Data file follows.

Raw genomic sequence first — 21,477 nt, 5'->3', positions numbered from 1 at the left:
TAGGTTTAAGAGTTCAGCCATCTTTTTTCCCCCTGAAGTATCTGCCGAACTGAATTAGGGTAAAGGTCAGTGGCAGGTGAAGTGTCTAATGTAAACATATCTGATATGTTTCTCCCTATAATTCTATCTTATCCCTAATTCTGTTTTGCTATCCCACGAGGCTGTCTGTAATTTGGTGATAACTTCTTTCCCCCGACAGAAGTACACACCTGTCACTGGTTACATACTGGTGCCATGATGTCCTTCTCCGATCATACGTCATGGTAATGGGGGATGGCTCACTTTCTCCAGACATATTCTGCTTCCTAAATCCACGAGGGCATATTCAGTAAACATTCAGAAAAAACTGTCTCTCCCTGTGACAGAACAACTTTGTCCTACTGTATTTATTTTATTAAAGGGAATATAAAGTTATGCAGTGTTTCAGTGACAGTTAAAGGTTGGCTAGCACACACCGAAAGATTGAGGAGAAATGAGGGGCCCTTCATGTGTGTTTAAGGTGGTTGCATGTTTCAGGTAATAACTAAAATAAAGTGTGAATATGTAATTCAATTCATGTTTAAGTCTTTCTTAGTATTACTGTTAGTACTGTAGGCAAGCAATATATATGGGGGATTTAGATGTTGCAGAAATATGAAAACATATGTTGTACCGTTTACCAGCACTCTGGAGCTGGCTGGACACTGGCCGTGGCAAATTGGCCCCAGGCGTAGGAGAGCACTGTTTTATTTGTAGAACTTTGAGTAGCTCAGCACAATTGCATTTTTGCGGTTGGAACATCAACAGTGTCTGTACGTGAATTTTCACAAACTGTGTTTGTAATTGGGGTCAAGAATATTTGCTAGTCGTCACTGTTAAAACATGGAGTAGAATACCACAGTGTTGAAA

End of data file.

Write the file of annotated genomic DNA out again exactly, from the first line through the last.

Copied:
Raw genomic sequence first — 21,477 nt, 5'->3', positions numbered from 1 at the left:
TAGGTTTAAGAGTTCAGCCATCTTTTTTCCCCCTGAAGTATCTGCCGAACTGAATTAGGGTAAAGGTCAGTGGCAGGTGAAGTGTCTAATGTAAACATATCTGATATGTTTCTCCCTATAATTCTATCTTATCCCTAATTCTGTTTTGCTATCCCACGAGGCTGTCTGTAATTTGGTGATAACTTCTTTCCCCCGACAGAAGTACACACCTGTCACTGGTTACATACTGGTGCCATGATGTCCTTCTCCGATCATACGTCATGGTAATGGGGGATGGCTCACTTTCTCCAGACATATTCTGCTTCCTAAATCCACGAGGGCATATTCAGTAAACATTCAGAAAAAACTGTCTCTCCCTGTGACAGAACAACTTTGTCCTACTGTATTTATTTTATTAAAGGGAATATAAAGTTATGCAGTGTTTCAGTGACAGTTAAAGGTTGGCTAGCACACACCGAAAGATTGAGGAGAAATGAGGGGCCCTTCATGTGTGTTTAAGGTGGTTGCATGTTTCAGGTAATAACTAAAATAAAGTGTGAATATGTAATTCAATTCATGTTTAAGTCTTTCTTAGTATTACTGTTAGTACTGTAGGCAAGCAATATATATGGGGGATTTAGATGTTGCAGAAATATGAAAACATATGTTGTACCGTTTACCAGCACTCTGGAGCTGGCTGGACACTGGCCGTGGCAAATTGGCCCCAGGCGTAGGAGAGCACTGTTTTATTTGTAGAACTTTGAGTAGCTCAGCACAATTGCATTTTTGCGGTTGGAACATCAACAGTGTCTGTACGTGAATTTTCACAAACTGTGTTTGTAATTGGGGTCAAGAATATTTGCTAGTCGTCACTGTTAAAACATGGAGTAGAATACCACAGTGTTGAAA